The Benefits of a Good Therapist

Hello, and welcome back to “Tales from Outside Comics!” The idea behind this series of posts is that I’m someone just like you, a wide-eyed hopeful looking to break into the industry, and I’ll be talking about the things I’ve learned so far. I’ve read so many stories from pros looking back on how they broke into comics, and not that those aren’t helpful, but I’m here to share how it looks along the way. So, join me on the journey, learn from my mistakes, and let’s laugh about it as best as we can.

Last time, I wrote a bit about self-motivation, and left off saying that if you’re still struggling with making time to make your art, you should consider finding a therapist to help you along the way. For anyone without insurance, or even just a tight budget, this can sound economically daunting, but there are resources out there. First, there are Community Mental Health Services – basically community centers that focus on mental health issues. They offer non-profit programs for people in their area. If there isn’t one near you, many therapists offer a Sliding Scale pay rate, and meet their clients halfway if insurance doesn’t cover it. There are options, they might just require a little extra legwork.

When I first considered the topic for this post, I thought, hey, therapy has been super helpful for me, maybe I should talk about that a bit. But every time I’ve sat down at the keyboard, I’ve gone back and forth between extremes. Either the sterile, stilted urging to get help (like the paragraph above,) or a solipsistic, primal scream tinged with bad memories and regret. I’d give you an example, but that’s the kind of behavior I’ve been trying to avoid these days.

Not only is going to therapy hard (I love it, partly because it’s not easy,) but talking about therapy is hard. Or at least talking about it in any real sense is. I’ve caught myself in an awful paradox; only talking about my own issues, regurgitating sessions in story form makes it all about me, and how does that help anyone else – but completely removing myself, to the point of becoming a soulless afterschool special, that’s just bad writing.

So why keep going? Why not just change the subject, leave therapy as a footnote, admit defeat, move on to the next topic – what’s wrong with that?

Because that’s not what this series is about, damnit.

It’s about realizing that this journey, breaking in, it’s not instantaneous – it’s a process. And it doesn’t happen through shortcuts. I’m a firm believer that you don’t get where you want to by backing down from a challenge. The more something scares you, really scares you, the more you should follow it.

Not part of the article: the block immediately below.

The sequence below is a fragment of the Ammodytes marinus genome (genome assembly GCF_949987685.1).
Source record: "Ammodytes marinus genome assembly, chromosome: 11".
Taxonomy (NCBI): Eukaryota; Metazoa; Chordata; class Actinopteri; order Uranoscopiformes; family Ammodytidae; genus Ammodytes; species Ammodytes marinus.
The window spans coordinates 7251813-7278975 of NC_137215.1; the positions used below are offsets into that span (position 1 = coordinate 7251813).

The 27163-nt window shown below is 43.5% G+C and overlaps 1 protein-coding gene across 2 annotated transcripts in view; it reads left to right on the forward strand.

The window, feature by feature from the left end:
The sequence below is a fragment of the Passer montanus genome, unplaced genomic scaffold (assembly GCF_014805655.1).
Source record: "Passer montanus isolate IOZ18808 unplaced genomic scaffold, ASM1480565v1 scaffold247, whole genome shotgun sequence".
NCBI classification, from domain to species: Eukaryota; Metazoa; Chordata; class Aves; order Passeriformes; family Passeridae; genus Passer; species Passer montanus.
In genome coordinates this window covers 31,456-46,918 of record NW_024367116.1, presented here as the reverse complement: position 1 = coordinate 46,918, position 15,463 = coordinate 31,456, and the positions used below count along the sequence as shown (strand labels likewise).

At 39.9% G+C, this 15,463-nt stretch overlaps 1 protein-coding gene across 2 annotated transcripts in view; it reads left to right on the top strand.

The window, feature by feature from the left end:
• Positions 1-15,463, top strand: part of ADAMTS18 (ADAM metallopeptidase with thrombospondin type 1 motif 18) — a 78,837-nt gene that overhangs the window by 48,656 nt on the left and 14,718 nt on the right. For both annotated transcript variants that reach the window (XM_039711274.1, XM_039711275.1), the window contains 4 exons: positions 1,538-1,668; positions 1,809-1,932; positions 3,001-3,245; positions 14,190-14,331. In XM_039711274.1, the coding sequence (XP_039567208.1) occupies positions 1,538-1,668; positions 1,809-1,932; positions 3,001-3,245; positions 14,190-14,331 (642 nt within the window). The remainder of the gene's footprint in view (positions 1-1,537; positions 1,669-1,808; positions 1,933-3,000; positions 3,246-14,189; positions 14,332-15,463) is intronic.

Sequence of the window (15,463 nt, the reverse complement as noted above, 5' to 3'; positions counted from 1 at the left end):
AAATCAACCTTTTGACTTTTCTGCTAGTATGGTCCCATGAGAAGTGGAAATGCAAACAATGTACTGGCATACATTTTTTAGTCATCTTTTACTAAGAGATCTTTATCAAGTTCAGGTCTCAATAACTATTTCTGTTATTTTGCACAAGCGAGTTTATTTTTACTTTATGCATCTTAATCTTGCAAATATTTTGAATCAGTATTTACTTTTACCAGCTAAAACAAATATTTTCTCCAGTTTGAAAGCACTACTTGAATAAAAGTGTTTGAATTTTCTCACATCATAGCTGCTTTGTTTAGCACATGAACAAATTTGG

One of the biggest lessons I’ve learned through therapy, one I do want to share with anyone reading, is that I’ve been afraid of success. I’ve spent so much of my life just coasting, not pushing myself but still getting by, that the idea of trying something with every fiber of my being is both foreign and terrifying. But long term, staying safe, staying comfortable, it’s not enough. It’s not what I want.

The scary truth I’m faced with here is that I’m writing these posts as much for my benefit as anyone else’s. I’m hardly an expert on writing (that’s the conceit of the series, I’m still trying to “make it” in the publishing world,) and I’m hardly in a position to say much about the benefits of therapy beyond simply “it’s been good for me.” So, it’s that lack of cover that starts feeling really unnerving the longer I think about it. Realizing that maybe the only way I can help is by sharing some bit of myself – adding to the collective discussion of the benefits of self-reflection. I might not fix anything, anyone, by myself, but maybe I can be another stone on the path. Within that, I think there’s a piece of where writing and therapy overlap.

Writing and therapy go hand in hand because they’re both introspective, incremental processes. While you might have a great day working on something, or what feels like a breakthrough session, those moments aren’t forever. At the end of the day, when the rush of feeling good about some small, internal battle has faded, you’re ultimately left with just yourself. And dealing with that, working with that, living with that, is what both processes are all about. Learning to keep getting up and doing it again and again.

But here’s another truth I’ve learned in therapy, one that applies tenfold in comics – you’re never really on your own. In the same way that no one person is self-made, solely responsible for the entirety of their experiences – no one project is a singular effort. Even if you write, draw, color, letter, edit, and publish it yourself, you still need the help of promotion, the captivation of an audience. The fully singular experience reaches no-one.

That’s something that’s comforted me about comics, and why it’s the field of creativity I want to work in – because it’s easier for me to think of myself as part of a team. (Well, that and comics are just how my brain works. But more on that eventually.) And with that notion of teamwork driving every step of the collaborative process, you owe it to your teammates to get your shit together. Help the team along, don’t drag others down with you. Work on becoming the best possible version of yourself, and make the best possible versions of your dreams.

I’m OK with that sounding a little schmaltzy – relentless positivity is my depression’s kryptonite. And with a superhero reference, we pivot towards next week’s topic: Know What You’re Really Writing About. Best of luck creating, and keep your chin up out there.

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